SOUZA: Lefty Kreh is a fly fishing legend

Lefty Kreh is probably the most famous fly fisherman in the United States, and most likely the world.

He has fished in locations all over the globe, targeting common and exotic species of fish. While he is most famous for using a fly rod, he’s also proficient at using spinning and plugging gear, as well.

He is the author of many books, including the classic “Fly Fishing in Saltwater.” This book was the guide for thousands of freshwater fly anglers to venture into the ocean to try to catch bonefish, Lefty’s favorite, and other species like tarpon, permit, redfish, snook and stripers.

Lefty’s journey began in 1947, when he guided a then-unknown outdoors writer named Joe Brooks. Brooks showed up with an Orvis bamboo fly rod.

Up to this point, Lefty was aware of fly fishing but had never seen anyone do it in person. Lefty was a little worried about the wind and offered Brooks a casting rig, but Joe declined. Lefty could outfish most people he guided on his home river — the upper Potomac, above Washington, D.C. — but Joe kept up with him using the fly rod.

Lefty was so impressed with the fly rod that on the following day, he drove to Baltimore to meet Joe and the two went shopping for a fly rig. Joe picked out a Medalist fly reel, a Pflueger fly rod and GLF line, the equivalent of today’s 9-weight line.

To this day, Lefty still has his first fly rig. Joe gave Lefty the basics of fly rod casting and sent him off to learn the rest on his own.

After the basic lesson, Lefty figured it out and then began to expand on casting a fly line. In those days, a fly angler used the hands of the clock to guide casting. For example, if you were standing with clock face to your right, the 9 o’clock position has the rod in front of you, parallel to the ground, and the 1 o’clock position has the rod up and pointing just behind you. To cast, you’d lift the rod to the 1 o’clock position and let the line drift back. At that point, you’d bring the rod down to the 9 o’clock position and let the line roll forward. When fly fishing for trout in a stream, this was all you needed, and that’s how most people cast in those days.

Lefty expanded the casting stroke, and the efficiency and distance of his casting improved. In doing this, he helped himself, and many anglers after him, to cast fly lines long distances.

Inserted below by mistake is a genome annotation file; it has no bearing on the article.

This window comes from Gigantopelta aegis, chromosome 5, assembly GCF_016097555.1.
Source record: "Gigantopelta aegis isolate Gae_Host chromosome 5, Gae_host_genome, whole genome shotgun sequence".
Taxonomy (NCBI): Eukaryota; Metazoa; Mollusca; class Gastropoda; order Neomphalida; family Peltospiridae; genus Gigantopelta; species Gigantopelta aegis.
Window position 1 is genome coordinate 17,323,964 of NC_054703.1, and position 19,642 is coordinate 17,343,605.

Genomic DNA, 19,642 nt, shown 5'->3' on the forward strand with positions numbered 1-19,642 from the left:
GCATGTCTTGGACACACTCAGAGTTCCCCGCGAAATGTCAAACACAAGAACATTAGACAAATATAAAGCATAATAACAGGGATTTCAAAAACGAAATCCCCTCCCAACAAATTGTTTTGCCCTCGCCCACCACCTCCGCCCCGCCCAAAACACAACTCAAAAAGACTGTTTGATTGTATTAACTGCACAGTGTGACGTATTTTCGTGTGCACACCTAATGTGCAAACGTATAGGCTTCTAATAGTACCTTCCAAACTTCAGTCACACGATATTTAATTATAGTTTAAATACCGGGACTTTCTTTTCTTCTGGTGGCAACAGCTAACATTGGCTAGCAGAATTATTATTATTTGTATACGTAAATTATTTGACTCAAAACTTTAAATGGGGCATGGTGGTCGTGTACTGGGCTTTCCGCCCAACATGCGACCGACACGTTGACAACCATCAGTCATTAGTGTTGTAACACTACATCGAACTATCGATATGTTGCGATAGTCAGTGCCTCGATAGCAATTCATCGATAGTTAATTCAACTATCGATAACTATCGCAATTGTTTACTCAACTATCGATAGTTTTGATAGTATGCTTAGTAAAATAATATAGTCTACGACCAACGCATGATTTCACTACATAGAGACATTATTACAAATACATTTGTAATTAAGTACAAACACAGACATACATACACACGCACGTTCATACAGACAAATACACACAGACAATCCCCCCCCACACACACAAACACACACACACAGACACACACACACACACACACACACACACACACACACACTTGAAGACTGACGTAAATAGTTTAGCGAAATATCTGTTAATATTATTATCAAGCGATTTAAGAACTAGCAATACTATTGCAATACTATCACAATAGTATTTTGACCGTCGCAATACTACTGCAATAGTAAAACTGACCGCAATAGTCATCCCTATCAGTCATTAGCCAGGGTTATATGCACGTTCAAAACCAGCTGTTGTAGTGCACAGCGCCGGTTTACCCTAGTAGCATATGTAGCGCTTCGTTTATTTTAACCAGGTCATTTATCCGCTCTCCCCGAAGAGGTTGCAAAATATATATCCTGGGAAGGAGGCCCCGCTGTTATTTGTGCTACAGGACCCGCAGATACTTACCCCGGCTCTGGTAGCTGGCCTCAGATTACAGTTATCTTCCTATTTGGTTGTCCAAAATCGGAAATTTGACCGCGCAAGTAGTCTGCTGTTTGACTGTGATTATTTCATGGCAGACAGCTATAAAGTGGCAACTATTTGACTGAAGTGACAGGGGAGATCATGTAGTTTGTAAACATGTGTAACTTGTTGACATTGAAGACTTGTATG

Lefty later read a book by Jock Scott and found that he had also used this long-stroke method for salmon fishing, but it was Lefty who got this information out to the general fishing public through hundreds of stories in magazines, plus a casting instructional video he did years ago. What the video did was show exactly how to cast like Lefty. Many anglers watched the video, practiced what Lefty was teaching and in no time were able to cast an entire 90-foot fly line.

While long-casting is not practical all the time, the skill is very important. If you are fishing on a windy day, this long-casting technique helps you get the line out when other anglers have to change over to spinning or casting rigs. It’s also good for casting to spooky fish, like bonefish, that will take off the moment they know you’re fishing in their neighborhood. If you can stand back a way, then you have a shot at this greyhound of the flats.

Lefty honed his casting and fishing techniques, and began writing about fly fishing and other aspects of the sport. Since that chance meeting, Lefty, with the help of Joe Brooks, ended up at The Miami Herald as an outdoors writer. While at The Herald, he also learned how to take photos that he used to go along with his columns and magazine pieces. In this capacity, he met major writers from all over the world who were traveling to Florida and the Keys to fish. He fished with them in southern Florida and the Keys.

From these connections, he’s been able to travel the world, fishing in spots that most anglers just dream about and will never have a shot at seeing unless they hit the lottery.

Lefty also makes his own flies. In an effort to find a fly with materials that did not foul around the hook during the cast, he designed the Deceiver.

The Deceiver is a basic baitfish-shaped fly that can be built small enough for brook trout or big enough for sailfish. The size and color depends on what species you’re targeting. This is also one of the most copied flies. I wish I had a dime for every Deceiver that had one or two different materials on it and was named for some other angler.

To give you an idea of how important and famous this fly is to the fishing community, in 1991 Lefty had the honor of having his most famous fly, The Deceiver, printed on a postage stamp.

This just barely scratches the surface about Lefty Kreh. He’s forgotten more than most of us will ever know about the sport. Recently, I had an opportunity to sit with him and ask him a few questions while he was taking a break from giving fly casting lessons at the Bear Den Fly Fishing Co. in Taunton. I videotaped the interview, and if you’d like to see what Lefty had to say, please go The Herald News website and click on the video link.

Lefty’s is now in his late 80s and told me he has failed miserably at retirement. He’s the ultimate fishing gypsy, still looking for new fishing holes. At this point of his life, he’s still on the road and fishing whenever he can.

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